The characters frequently use vernacular that was not made popular until much later than 1966. Characters refer to protection as 'condoms,' which were much more commonly called 'Johnnies' in the 60s. Also, Young Carl is told that when dealing with Thick Kevin, it was important to "think outside the box," a term not coined in general use until the early 90s.
Early in the film, some of the characters are playing a trivia game and two of them "high-five" each other. The "high-five" didn't begin until the late 1970s and wasn't popularized until the early 1980s-by athletes. In 1966, athletes would simply shake hands.
The silver turntables with the slim straight arms used by the DJs and the tape reels didn't come along until much later - maybe 20 years later in the case of the turntables. (Odd that they were used because they also showed clunkier Garrard turntables that appear to have been correctly from the 1960s.)
Early in the film, during the trivia game, one of the characters guesses "Jimi Hendrix," though this is set in 1966. Jimi Hendrix moved to England in mid-1966, but didn't release his first single until 1967, which is when his fame began.
Angus tells Carl about every second Saturday, where each DJ is allowed to invite one girl onto the boat. He then asks Carl who he will be inviting onto the boat, though Carl is not a DJ.
Then the Count is also seen with twins, breaking the one girl rule. And Harold, the producer seen for a lot of the shows, is seen greeting a girl.
In the Christmas scene at the government minister's house, the minister's daughter offers Twatt a mince pie. A mince pie can be clearly seen already on his plate and when he accepts the (apparently second) the other has vanished.
In one scene, some of the DJs are clinging to the rail on the deck of the sinking ship to keep from sliding down the deck. In a later scene, three of the DJs are standing upright in the studio and not leaning like they would be if the ship were sinking at a 45 degree angle. Also, the water in the studio is level as if the ship were sinking levelly.
In one scene Quentin goes to young Karl's cabin to tell him his (Karl's) mother is coming on board to visit. It's apparent in the shots of Quentin the ship is rocking, but in the shots of young Karl you can see the horizon through the porthole behind him, and it's not moving. This should be noticeable if the ship's rocking as obviously as it is in the shots of Quentin.
In one scene, two characters are speaking in one compartment of the ship. Lights hanging from the ceiling are noticeably rocking, because of the motion of the ship in large waves. The two characters move to an adjacent compartment of the ship, in which a rousing game of foosball is underway. Presumably, a game of foosball on a ship rocking in a heavy seaway would be futile.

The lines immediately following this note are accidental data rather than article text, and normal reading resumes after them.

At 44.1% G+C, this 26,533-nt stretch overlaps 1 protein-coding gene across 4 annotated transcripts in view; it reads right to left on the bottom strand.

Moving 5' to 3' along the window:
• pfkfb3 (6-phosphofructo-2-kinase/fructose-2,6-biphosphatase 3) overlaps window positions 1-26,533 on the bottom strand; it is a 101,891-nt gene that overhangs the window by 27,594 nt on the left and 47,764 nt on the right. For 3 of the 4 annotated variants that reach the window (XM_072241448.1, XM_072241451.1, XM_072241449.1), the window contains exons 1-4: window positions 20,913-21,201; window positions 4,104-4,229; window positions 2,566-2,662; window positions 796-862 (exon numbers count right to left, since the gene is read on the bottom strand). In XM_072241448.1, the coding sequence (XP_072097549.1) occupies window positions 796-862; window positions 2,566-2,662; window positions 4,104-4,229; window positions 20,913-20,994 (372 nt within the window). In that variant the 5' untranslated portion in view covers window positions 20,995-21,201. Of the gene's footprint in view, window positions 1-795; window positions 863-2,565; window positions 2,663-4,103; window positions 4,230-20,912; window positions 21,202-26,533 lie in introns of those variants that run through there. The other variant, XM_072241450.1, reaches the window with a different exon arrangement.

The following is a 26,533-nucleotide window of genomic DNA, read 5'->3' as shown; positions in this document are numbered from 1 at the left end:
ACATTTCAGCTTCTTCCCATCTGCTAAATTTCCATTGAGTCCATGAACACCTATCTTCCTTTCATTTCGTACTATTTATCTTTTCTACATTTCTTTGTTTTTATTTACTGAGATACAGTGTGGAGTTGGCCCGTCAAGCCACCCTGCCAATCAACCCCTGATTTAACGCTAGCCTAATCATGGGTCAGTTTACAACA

When they start the final record by Procol Harum, we watch a single at 33rpm. That is possible as it was a very long track. Nevertheless when we have a second view of the turntable a few shots layer, it obviously plays at 45rpm.
When young Karl goes to the broadcast studio to ask Bob about being his Dad, the clock on the wall reads 3:20 (AM) when he arrives. A conversation ensues during which Bob finishes one song, then introduces and starts another as he talks with Karl. But when the scene ends after several minutes, the clock still reads 3:20.
In the first aerial shot after the Radio Rock ship goes "on the move", the exhaust from the ship's stack is blowing toward the bow (forward), but in the next and subsequent shots it's blowing toward the stern (rearward).
As the ship is sinking, the Count discovers that no one is broadcasting so he heads back to the studio with Harold. But then he is seen running up a staircase alone. Then Harold reappears once he is back in the studio.
In the Christmas dinner scene, when Dave is giving his toast to Carl and the camera cuts to Quentin, a cameraman is clearly visible in the background, in the top right corner of the screen, wearing a black t-shirt, holding the camera.
The Boat is sinking at a position given as 53 degrees 17 minutes North and 2 degrees 15 minutes East - which is a position 70 km Northeast of Bacton in Norfolk, (the nearest town on land) - however Gavin is requesting anybody with a boat in Suffolk to help with the rescue. Suffolk is a long way to the South and he would do better to ask for help from anyone in Norfolk.
Smooth Bob gives a message for Carl to tell his mother that "Muddy Waters Rocks" and vocalizes the familiar riff from "Mannish Boy", Waters's 1955 hit song. When Carl gives this message to his mother she mistakes it for Bob revealing to Carl that he is his father, meaning the song or Waters must have reference to Carl's conception in some way. As the film is set in 1966 and Carl is 18, this would place that moment at at least 1948, long before his fame and seven years before "Mannish Boy" was released.
The Count and Gavin would have been badly burned by radiation from the transmitter when they climbed the antenna mast. As the capacitance of the body is enough to act as a second terminal. R.F. burns at A.M. broadcast frequencies are the most painful and they burn deep.
When the crew are huddled at the stern of the ship near the end, it is pitch black. Within minutes the fans' boats arrive to rescue them, and the sun is now over thirty degrees above the horizon (about 9 a.m. at that latitude) with enough light to read the welcoming signs which were illogically created to impress the crew. The sun cannot rise that fast.
Simon's wedding to Elenore was not legitimate. Contrary to belief a ship's Captain cannot marry anyone unless he is a minister, a magistrate or a judge. Even if a Captain could perform marriages at sea, the wedding still wouldn't be legal as Quentin was the one officiating at it, he was not the Captain of the vessel.